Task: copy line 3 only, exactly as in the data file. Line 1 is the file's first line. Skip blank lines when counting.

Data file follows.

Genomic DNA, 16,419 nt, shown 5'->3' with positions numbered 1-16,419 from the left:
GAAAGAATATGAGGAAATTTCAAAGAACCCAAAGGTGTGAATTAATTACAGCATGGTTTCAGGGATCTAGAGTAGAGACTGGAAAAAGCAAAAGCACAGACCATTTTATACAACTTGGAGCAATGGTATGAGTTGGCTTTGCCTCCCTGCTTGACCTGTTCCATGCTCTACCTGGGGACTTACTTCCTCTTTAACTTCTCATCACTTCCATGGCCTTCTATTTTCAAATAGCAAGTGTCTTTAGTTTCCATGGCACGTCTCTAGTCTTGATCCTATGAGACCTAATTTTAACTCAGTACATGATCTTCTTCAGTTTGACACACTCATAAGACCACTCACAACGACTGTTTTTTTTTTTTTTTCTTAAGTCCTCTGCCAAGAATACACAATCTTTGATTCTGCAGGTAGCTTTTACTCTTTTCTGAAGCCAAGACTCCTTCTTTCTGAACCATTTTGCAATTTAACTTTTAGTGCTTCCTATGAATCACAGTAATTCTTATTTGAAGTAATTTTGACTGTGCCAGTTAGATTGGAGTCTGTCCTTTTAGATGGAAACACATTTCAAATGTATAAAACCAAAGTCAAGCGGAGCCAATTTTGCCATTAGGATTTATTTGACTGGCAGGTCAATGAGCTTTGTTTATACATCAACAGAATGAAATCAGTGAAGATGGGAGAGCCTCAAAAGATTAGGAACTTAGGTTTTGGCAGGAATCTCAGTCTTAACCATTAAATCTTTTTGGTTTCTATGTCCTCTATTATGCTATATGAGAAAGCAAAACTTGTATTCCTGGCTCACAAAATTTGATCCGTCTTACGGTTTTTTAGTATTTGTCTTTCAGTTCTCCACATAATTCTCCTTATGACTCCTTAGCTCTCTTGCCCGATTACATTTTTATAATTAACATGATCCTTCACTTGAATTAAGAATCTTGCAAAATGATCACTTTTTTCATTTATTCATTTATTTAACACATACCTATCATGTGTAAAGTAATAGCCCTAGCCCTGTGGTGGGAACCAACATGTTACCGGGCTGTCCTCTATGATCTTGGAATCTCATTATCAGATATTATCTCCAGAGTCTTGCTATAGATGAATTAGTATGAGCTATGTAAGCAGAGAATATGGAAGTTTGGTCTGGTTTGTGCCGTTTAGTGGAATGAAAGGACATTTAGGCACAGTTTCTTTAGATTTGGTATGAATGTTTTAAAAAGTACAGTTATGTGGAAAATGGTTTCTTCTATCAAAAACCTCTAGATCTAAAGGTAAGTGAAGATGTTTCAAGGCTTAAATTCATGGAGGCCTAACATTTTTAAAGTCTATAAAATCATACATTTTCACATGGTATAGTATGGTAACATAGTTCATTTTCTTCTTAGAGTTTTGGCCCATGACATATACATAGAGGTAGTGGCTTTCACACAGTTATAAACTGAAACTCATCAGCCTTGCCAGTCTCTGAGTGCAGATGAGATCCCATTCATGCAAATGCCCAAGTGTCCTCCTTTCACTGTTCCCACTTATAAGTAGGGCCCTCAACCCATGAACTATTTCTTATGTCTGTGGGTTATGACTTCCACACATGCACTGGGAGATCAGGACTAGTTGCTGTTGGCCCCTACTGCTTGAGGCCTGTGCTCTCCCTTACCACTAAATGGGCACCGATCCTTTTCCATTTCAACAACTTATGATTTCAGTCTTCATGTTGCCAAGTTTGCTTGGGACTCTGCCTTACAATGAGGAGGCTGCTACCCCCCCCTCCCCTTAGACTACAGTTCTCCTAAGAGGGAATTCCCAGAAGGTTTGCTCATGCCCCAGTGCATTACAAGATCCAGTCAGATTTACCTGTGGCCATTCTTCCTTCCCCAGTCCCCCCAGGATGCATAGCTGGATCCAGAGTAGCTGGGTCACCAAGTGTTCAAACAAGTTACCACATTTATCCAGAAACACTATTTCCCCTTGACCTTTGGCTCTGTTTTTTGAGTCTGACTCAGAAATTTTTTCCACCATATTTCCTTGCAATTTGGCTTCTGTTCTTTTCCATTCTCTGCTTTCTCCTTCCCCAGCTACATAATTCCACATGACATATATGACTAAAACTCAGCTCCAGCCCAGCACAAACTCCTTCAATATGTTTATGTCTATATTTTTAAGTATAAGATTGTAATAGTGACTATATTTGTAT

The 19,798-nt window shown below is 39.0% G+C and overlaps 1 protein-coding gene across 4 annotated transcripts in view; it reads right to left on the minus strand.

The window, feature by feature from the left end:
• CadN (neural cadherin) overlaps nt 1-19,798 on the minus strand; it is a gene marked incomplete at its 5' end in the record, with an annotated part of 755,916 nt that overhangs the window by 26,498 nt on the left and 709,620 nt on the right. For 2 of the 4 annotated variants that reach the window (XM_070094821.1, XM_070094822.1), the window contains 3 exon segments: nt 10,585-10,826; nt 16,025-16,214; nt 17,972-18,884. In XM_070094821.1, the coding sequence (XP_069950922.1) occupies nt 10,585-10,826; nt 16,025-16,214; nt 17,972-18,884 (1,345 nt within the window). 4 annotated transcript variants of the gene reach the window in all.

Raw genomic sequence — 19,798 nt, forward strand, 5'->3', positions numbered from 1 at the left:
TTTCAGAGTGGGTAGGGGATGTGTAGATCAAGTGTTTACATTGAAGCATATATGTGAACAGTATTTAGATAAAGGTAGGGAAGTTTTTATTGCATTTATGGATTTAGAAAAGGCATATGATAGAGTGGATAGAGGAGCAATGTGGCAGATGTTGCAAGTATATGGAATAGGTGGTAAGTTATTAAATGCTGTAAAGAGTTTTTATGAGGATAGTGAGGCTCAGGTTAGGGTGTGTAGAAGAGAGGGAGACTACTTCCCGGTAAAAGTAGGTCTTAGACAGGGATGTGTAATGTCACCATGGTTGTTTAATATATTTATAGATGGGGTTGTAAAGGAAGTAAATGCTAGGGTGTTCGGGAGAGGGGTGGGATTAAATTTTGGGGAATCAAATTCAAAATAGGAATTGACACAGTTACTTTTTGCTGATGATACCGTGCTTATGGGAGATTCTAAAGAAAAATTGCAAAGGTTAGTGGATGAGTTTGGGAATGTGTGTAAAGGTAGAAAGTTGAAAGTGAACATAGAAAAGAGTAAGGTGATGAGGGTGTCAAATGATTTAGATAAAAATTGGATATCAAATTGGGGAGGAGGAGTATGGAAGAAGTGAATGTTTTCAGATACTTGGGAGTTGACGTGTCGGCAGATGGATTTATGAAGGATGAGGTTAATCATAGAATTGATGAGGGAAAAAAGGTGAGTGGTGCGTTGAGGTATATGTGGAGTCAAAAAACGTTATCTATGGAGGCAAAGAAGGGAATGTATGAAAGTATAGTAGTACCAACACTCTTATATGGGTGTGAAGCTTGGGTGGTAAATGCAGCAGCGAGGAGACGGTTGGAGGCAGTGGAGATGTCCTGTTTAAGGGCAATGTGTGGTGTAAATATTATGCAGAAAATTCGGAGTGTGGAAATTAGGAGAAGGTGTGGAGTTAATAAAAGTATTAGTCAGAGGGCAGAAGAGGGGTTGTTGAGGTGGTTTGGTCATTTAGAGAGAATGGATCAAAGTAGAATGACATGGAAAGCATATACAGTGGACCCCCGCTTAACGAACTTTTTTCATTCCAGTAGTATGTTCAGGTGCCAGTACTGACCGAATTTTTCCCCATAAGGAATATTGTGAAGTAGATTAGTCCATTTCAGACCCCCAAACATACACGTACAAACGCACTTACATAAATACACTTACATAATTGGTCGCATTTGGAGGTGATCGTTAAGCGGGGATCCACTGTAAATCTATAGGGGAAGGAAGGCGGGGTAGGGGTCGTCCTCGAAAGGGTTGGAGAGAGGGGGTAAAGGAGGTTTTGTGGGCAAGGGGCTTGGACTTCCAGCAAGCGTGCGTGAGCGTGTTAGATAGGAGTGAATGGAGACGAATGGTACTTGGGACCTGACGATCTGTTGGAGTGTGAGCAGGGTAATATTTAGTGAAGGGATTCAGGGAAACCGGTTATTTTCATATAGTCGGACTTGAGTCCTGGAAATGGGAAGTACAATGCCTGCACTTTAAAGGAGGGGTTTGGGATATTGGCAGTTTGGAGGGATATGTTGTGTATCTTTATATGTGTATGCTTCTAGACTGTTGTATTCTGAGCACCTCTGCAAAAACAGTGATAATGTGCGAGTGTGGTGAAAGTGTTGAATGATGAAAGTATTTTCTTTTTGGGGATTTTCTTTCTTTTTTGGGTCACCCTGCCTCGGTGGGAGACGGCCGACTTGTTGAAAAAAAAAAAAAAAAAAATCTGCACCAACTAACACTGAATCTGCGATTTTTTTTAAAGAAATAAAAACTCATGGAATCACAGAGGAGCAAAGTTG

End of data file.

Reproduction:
The 19,798-nt window shown below is 39.0% G+C and overlaps 1 protein-coding gene across 4 annotated transcripts in view; it reads right to left on the minus strand.